# Inverted PendulumΒΆ

In this example, we would like to introduce the controller functionality of PyMbs. With it, you can introduce loads depending on the state of the system using arbitrary python code. We want to simulate a simple pendulum hanging from a travelling trolley, with a force acting on the trolley to keeep the pendulum in an upright position. If you want to try it first, or look at the complete source code, see InvertedPendulum.py. Note: You’ll also need the corresponding controller.py to run the example.

We will start again with importing PyMbs, but also importing the controlForce residing in our controller.py. We also set up our initial frame of reference:

from PyMbs.Input import MbsSystem
from controller import controlForce

world = MbsSystem([0, 0, -1])


We add the masses of the trolley and the load, as well as the two bodies themselves:

M1 = world.addParam('m1', 0.8)
M2 = world.addParam('m2', 0.3)



The trolley can move translational and the pendulum rotates around the mounting point on the trolley:

world.addJoint(world, Trolley, 'Tx')


Now the interesting bit. First, we add a controller, which gets a symbol 'F', the handle of the function describing the controller controlForce and for non-scalar controllers, the resulting shape (3, ), i.e. this controller returns a vector:

F = world.addController('F', controlForce, shape=(3, ))


Now we can use this object in any expression or load we would like. Here we add a CmpForce between the world and the trolley:

world.addLoad.CmpForce(F, Trolley, world, name='DrivingForce')


Let’s take a quick look at the controller itself. The source code is

import numpy as np

def controlForce(t, y, sensors):
k = [ 25.4841998, 83.5330999,  20.38735984, 18.19367992]
y0 = np.r_[0, np.pi, 0 ,0]
F = np.dot(y-y0, k)
return np.r_[F, 0, 0]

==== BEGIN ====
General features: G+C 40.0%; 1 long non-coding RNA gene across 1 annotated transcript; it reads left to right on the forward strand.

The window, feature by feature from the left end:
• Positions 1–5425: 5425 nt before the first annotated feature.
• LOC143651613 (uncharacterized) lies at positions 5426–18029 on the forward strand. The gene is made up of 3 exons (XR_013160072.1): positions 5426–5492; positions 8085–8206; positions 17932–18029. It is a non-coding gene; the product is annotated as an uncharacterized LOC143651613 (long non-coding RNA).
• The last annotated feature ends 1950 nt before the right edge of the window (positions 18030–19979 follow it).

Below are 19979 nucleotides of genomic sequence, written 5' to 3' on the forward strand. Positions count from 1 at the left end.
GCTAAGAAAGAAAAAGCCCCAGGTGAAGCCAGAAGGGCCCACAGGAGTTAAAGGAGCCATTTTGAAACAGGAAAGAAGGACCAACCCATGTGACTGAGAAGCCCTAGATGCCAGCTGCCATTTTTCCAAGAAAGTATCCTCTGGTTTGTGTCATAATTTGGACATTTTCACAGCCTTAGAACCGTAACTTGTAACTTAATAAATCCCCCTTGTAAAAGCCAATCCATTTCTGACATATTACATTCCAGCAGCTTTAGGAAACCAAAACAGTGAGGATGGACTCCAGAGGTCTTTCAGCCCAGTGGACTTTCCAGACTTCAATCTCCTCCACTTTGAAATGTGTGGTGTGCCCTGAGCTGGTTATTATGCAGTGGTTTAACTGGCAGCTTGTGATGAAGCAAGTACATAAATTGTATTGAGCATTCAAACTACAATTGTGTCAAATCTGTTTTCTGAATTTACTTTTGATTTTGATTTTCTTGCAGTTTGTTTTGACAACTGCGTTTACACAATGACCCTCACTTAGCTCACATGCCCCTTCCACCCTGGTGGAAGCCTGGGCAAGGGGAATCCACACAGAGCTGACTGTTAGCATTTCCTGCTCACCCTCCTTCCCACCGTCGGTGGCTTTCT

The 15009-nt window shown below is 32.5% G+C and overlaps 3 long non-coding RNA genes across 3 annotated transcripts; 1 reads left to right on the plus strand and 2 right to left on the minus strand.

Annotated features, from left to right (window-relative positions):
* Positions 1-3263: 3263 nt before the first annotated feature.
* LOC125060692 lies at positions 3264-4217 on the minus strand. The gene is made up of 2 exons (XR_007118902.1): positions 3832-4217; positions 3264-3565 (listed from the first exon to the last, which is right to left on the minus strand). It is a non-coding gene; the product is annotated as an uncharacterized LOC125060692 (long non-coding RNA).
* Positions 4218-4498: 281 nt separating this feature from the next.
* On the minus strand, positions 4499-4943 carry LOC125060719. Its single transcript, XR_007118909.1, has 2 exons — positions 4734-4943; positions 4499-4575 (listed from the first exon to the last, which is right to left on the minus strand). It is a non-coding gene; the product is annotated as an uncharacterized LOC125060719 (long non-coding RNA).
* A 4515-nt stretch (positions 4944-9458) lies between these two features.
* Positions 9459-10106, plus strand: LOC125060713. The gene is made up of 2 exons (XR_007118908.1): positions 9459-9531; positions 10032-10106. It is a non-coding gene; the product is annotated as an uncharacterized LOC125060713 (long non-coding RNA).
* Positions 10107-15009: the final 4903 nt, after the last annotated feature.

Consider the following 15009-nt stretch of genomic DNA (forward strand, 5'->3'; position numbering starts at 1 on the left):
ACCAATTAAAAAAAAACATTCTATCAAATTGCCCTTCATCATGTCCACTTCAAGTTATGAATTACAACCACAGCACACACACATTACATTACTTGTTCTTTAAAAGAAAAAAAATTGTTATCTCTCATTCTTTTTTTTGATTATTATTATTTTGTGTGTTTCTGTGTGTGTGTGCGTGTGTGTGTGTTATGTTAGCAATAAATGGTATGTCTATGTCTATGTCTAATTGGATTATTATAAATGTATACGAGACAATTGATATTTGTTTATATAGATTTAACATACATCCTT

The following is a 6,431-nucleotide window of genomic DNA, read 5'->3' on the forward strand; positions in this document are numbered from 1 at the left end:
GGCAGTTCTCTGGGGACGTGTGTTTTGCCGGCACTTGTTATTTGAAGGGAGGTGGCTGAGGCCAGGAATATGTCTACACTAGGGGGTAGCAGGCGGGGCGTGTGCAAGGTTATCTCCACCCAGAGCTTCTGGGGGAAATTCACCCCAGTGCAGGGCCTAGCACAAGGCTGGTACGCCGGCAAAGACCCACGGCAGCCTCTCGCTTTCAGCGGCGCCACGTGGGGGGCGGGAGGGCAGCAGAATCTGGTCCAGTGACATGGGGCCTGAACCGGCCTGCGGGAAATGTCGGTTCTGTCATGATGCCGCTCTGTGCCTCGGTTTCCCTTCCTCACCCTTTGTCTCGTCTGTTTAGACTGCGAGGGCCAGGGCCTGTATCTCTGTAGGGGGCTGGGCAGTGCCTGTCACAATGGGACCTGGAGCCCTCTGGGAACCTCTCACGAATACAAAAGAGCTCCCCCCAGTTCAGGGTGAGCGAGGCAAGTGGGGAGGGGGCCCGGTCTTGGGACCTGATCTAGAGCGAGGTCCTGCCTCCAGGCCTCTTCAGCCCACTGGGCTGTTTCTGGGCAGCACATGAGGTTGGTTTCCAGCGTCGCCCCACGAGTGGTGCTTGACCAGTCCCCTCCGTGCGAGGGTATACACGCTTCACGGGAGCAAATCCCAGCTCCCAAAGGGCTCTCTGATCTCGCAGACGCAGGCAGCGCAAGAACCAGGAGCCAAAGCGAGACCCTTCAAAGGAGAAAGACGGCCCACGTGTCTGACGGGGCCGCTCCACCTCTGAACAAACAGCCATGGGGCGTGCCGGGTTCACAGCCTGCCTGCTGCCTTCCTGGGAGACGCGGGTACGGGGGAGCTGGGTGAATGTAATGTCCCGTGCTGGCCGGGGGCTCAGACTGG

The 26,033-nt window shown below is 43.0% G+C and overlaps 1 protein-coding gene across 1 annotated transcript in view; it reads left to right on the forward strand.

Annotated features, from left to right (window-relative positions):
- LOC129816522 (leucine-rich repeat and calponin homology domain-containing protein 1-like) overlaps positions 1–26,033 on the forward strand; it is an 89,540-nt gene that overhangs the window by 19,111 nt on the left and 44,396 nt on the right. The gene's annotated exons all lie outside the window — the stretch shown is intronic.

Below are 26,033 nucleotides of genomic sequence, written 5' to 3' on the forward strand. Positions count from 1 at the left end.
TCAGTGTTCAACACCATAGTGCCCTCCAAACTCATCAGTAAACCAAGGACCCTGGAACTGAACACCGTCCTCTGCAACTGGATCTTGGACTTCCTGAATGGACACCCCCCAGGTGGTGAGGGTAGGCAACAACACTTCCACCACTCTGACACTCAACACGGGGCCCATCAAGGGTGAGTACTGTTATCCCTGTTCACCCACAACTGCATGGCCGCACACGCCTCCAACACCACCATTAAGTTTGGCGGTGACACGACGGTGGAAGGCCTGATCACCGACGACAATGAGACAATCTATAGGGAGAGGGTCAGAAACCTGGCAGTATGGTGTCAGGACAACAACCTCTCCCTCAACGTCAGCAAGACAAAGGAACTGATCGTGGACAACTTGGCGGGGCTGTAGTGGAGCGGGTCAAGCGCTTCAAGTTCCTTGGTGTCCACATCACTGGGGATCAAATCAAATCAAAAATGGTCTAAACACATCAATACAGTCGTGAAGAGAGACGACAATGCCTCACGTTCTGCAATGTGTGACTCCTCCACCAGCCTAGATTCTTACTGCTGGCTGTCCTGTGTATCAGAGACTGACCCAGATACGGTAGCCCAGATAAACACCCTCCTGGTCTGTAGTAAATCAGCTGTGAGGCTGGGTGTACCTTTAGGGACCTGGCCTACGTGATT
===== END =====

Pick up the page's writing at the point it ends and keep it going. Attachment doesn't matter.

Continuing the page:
If you want to supply your own controller, the function has to adhere to the format functionname(time, coordinatevec, sensors), where time is the current simulation time, coordinatevec is a vector containing the generalised coordinates and their time derivative. In this example, we take the difference between the current generalised coordinates y and the point we would like to reach y0 and multiply this by the vector k, which was predetermined for the particular parameters of this example. Of course, you could just as well calculate it in this function. The result is the x-component of our force.

All that is left is to define the visualisations, generate our equations of motion and take a look at the system:

world.addVisualisation.Box(world, length=3, width=0.05, height=0.05)
world.addVisualisation.Box(Trolley, length=0.1, width=0.1, height=0.1)

world.genEquations.Recursive()
world.show('InvertedPendulum')


This results from running the simulation:

In the end, the complete source looks like this:

# -*- coding: utf-8 -*-
'''
Controlled pendulum

Single pendulum with controlling force acting on the joint. The control force
is defined in controller.py and tries to keep the pendulum upright.
If you set the initial angle to 2.4 or more, the controller should reach
equilibrium.
'''
# Warning: The source code of the examples is quoted in the documentation. If
# you change this file, you'll have to change the corresponding file in the
# documentation (see doc/examples).
from PyMbs.Input import MbsSystem
from controller import controlForce

world = MbsSystem([0, 0, -1])

M1 = world.addParam('m1', 0.8)
M2 = world.addParam('m2', 0.3)